For Women - Bladder Incontinence While Running and Working Out
Updated: Apr 29, 2020
At about age 10, I discovered that I loved running. I would run laps around the clothes line in our suburban backyard and later, in middle school, joined the track team. I ran regularly in the Air Force, mostly on my own, but sometimes with my Army friends (the USAF didn't run in as squadrons at that time). After leaving the USAF, I fell away from running. I got busy with school, getting married, having kids, starting businesses, gardening. Running was put on the back burner, except for an occasional run here and there, so imagine my surprise when, in November 2019, just a couple weeks before my 50th birthday, I decided to get serious about running again only to find I had sprung a leak. Upon further research, urinary incontinence is a very common issue among women who have had children and/or are in menopause or peri-menopause.
The fixes mentioned online were less than ideal, ranging from surgery (yikes!) to pelvic floor stimulators, laser rejuvenation (very pricey!), disposable vaginal inserts (wasteful and likely not made from natural materials) which lift and support the urethra, kegel exercises (which worked years ago for my sneeze and cough incontinence, but not for the current running leaks), and of course, absorbent pads like Depends or incontinence pads from NatraCare. Of these options, inserts sounded like the way to go for me, but in consideration of the planet, I prefer not to use disposable products. With that in mind, I wondered if my Diva Cup (a small reusable, insertable silicone cup used in place of pads and tampons for menstrual flow) would work in place of the disposables.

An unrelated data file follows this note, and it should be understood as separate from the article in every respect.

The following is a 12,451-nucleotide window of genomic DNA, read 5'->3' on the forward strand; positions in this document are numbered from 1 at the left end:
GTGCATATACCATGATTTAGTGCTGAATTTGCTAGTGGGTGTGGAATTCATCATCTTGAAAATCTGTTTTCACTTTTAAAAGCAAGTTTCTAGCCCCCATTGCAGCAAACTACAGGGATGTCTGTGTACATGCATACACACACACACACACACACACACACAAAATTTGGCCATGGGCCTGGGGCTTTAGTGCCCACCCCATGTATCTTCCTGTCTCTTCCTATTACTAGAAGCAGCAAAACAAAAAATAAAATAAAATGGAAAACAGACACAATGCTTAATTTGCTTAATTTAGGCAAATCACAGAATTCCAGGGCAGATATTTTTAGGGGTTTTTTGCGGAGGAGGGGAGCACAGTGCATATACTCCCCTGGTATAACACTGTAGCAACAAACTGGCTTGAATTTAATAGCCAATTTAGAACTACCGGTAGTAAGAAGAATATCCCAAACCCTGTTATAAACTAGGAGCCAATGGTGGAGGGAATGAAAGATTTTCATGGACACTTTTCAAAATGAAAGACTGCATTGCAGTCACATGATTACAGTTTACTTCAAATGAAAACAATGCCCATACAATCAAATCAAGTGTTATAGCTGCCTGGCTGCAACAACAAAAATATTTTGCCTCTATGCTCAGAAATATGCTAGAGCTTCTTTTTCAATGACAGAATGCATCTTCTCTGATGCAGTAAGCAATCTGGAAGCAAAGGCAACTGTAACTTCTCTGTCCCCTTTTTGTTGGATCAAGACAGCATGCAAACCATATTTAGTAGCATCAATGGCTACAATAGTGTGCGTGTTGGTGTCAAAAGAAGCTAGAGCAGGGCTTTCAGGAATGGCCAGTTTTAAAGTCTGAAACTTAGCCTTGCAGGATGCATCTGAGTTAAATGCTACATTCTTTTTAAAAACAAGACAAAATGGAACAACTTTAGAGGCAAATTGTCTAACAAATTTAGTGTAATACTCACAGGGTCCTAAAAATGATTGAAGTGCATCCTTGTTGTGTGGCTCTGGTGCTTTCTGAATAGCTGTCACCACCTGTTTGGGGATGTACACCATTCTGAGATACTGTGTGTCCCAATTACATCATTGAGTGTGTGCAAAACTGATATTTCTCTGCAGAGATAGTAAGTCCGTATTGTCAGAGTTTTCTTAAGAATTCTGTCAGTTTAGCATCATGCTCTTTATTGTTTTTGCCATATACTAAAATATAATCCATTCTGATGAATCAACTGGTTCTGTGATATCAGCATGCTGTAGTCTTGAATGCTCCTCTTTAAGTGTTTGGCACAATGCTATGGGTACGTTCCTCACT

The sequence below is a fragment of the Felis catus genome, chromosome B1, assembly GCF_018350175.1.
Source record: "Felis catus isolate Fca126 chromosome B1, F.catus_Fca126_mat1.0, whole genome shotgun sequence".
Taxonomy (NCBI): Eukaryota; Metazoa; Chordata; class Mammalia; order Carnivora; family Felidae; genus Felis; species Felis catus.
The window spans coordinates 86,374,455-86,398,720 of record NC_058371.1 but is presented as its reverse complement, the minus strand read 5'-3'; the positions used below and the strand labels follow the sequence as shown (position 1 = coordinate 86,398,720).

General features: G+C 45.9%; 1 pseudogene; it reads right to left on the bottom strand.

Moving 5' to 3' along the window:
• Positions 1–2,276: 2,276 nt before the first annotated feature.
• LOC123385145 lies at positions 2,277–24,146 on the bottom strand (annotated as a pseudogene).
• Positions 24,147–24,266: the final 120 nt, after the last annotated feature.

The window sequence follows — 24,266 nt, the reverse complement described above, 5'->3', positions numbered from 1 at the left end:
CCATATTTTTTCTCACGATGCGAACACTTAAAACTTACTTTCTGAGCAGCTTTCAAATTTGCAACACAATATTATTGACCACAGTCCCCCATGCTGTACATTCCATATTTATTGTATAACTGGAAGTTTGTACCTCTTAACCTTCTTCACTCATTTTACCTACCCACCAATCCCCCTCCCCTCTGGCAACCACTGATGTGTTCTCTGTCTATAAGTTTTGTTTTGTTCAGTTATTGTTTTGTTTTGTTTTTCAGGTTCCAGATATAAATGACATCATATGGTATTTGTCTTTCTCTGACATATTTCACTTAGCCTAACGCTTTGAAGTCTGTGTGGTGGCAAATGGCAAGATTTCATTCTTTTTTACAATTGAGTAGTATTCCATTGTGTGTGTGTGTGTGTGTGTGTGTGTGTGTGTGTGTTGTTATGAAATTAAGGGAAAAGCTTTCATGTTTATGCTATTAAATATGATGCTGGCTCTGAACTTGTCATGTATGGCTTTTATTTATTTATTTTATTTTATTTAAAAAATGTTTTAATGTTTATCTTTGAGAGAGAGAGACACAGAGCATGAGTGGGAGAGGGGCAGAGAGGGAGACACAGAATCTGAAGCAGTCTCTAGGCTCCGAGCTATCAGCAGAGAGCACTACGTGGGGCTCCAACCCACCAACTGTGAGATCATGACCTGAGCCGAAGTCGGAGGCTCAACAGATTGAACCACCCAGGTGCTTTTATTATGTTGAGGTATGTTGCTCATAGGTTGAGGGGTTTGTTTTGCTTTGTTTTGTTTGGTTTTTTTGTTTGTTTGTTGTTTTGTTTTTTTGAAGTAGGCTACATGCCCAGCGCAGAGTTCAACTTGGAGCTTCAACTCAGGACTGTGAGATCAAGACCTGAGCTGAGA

The next day, I suited up for a morning run and inserted my Diva Cup (and put on a pad, just in case). I can happily report that I returned home from my 5K run completely dry! I have since run several more times with the cup and no longer feel the need to wear a pad "just in case." It's working beautifully. I remove it immediately after the run, wash it and it's ready to use for the next run. Please note (the prerequisite disclaimer) that this is not an intended use for the Diva Cup. I don't know if any issues can occur from using it in this manner (I have not experienced any negative effects). If you try it, do so with mindfulness and if you experience any negative effects, discontinue use. Consult with your physician if you have questions about using a menstrual cup for incontinence while running (or at other times).